Wednesday, 3 April 2013

Salt pillars

Life is full of dilemmas. I don't mean the choice between two evils we get taught about in school, but the binary choices we make that have exclusive outcomes. For example, it's possible to travel to London or Edinburgh for the weekend and both are nice places, but you can't be in two places at the same time.

One of my favourite poems touches on this theme perfectly, The Road Not Taken by Robert Frost.

Two roads diverged in a yellow wood,
And sorry I could not travel both
And be one traveler, long I stood
And looked down one as far as I could
To where it bent in the undergrowth;

Then took the other, as just as fair,
And having perhaps the better claim,
Because it was grassy and wanted wear;
Though as for that the passing there
Had worn them really about the same,

And both that morning equally lay
In leaves no step had trodden black.
Oh, I kept the first for another day!
Yet knowing how way leads on to way,
I doubted if I should ever come back.

I shall be telling this with a sigh
Somewhere ages and ages hence:
Two roads diverged in a wood, and I—
I took the one less traveled by,
And that has made all the difference.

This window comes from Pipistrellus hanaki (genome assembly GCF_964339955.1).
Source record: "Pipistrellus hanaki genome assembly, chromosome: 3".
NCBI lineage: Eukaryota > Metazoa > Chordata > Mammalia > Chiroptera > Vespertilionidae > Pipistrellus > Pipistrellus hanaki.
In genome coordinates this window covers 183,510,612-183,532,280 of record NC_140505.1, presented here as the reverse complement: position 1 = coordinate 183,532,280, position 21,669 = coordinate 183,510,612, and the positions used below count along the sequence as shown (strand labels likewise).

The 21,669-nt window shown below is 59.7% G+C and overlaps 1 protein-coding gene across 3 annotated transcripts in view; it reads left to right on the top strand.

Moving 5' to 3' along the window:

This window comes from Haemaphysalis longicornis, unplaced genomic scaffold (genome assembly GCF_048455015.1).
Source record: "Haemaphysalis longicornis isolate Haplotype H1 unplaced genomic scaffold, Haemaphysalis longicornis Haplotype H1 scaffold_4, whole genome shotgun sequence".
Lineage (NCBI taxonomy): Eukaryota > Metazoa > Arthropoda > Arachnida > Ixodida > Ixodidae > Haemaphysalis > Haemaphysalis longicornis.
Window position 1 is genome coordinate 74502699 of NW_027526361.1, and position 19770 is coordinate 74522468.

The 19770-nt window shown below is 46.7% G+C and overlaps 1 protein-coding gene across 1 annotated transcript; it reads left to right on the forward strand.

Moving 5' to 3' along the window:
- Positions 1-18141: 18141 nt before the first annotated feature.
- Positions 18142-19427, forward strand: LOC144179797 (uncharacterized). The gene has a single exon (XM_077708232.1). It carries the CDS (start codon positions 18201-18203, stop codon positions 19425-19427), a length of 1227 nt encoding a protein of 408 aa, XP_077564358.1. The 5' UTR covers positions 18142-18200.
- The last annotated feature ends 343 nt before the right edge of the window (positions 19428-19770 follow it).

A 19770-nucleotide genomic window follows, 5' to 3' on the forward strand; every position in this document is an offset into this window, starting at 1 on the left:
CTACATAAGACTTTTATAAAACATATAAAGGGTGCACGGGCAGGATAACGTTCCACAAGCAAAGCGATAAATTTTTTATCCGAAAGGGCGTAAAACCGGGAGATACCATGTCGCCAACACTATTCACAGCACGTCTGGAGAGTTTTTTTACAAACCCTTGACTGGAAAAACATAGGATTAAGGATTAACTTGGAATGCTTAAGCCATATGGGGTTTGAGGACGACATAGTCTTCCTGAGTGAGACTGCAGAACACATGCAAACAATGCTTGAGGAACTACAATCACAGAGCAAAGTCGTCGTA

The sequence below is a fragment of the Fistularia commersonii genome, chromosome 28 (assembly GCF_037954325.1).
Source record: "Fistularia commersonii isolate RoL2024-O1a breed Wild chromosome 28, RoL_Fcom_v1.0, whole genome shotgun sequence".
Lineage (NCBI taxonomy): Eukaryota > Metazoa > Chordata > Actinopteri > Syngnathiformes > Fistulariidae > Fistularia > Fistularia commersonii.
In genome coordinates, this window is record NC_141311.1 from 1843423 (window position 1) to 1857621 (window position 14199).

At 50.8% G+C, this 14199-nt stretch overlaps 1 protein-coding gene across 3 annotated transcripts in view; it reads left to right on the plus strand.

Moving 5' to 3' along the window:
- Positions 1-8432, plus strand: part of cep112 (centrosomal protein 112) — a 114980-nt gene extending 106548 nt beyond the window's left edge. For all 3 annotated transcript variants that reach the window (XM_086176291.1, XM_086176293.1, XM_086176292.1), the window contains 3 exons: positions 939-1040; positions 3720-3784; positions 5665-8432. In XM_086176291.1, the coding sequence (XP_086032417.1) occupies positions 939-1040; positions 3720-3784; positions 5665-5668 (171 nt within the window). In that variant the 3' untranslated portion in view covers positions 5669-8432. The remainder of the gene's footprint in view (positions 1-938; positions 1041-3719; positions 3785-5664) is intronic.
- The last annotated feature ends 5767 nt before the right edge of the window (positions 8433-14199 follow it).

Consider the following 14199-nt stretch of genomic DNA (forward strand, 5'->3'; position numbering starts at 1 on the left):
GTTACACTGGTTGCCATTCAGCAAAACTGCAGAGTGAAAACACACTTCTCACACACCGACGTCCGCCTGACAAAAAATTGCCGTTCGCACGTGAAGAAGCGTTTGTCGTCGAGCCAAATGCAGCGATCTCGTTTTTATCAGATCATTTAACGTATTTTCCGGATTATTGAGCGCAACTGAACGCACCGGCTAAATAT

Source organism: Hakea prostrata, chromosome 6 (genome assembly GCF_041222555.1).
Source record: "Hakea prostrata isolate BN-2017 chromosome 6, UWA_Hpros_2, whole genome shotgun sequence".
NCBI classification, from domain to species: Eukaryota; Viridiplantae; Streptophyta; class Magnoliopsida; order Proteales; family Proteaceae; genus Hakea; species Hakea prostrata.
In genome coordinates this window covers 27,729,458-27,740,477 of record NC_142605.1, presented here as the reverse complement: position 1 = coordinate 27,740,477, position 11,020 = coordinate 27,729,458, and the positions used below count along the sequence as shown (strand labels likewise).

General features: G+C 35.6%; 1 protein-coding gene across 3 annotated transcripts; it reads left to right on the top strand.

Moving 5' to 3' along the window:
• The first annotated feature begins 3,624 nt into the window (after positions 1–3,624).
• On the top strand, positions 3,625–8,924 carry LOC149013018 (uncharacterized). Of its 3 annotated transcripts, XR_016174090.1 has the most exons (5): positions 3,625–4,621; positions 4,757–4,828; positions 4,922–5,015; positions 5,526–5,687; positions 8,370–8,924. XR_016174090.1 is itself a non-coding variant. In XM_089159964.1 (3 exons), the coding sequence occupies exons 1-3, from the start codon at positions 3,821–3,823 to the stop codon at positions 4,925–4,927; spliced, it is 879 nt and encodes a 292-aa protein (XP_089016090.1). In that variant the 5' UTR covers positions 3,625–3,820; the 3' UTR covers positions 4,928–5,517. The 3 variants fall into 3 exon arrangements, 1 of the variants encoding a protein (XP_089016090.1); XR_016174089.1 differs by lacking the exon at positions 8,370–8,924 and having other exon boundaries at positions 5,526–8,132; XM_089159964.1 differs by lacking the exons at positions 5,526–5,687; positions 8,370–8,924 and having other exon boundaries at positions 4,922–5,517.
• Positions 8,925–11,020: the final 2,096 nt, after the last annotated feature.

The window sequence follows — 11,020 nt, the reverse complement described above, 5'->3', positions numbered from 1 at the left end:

The step into parenthood is like this, it's a road that you can walk down where there's no going back. It's why people who loose their kids to tragedy take on a listless, broken quality, because the ground really has opened up right under them. Most of us will never have to suffer like that, but should still be mindful that there is no going back, after all who wants to become a pillar of salt (occasionally the theology degree comes back to haunt me!). My past of derring-do and colourful adventures becomes the stories that will entertain and inspire Harris.

I've seen snow in a desert, flown a fighter jet, been awarded a medal, won a knife fight (there was one knife, and the other guy had it to start with), saved a couple of lives, and perhaps most importantly, been willing time and time again to travel to far away places with only my somewhat distended baggage allowance (I travelled often enough to perfect a wardrobe that gave me an extra 30kg!) for extended periods of time to face the unknown or, in the case of some former students, the unknowledgeable which in a strange way is far more challenging). Honestly, being a dad is so much better and I wouldn't go back even if I could. After all, as someone who's always tried to live like an action hero, this is my chance to train a sidekick.


DAD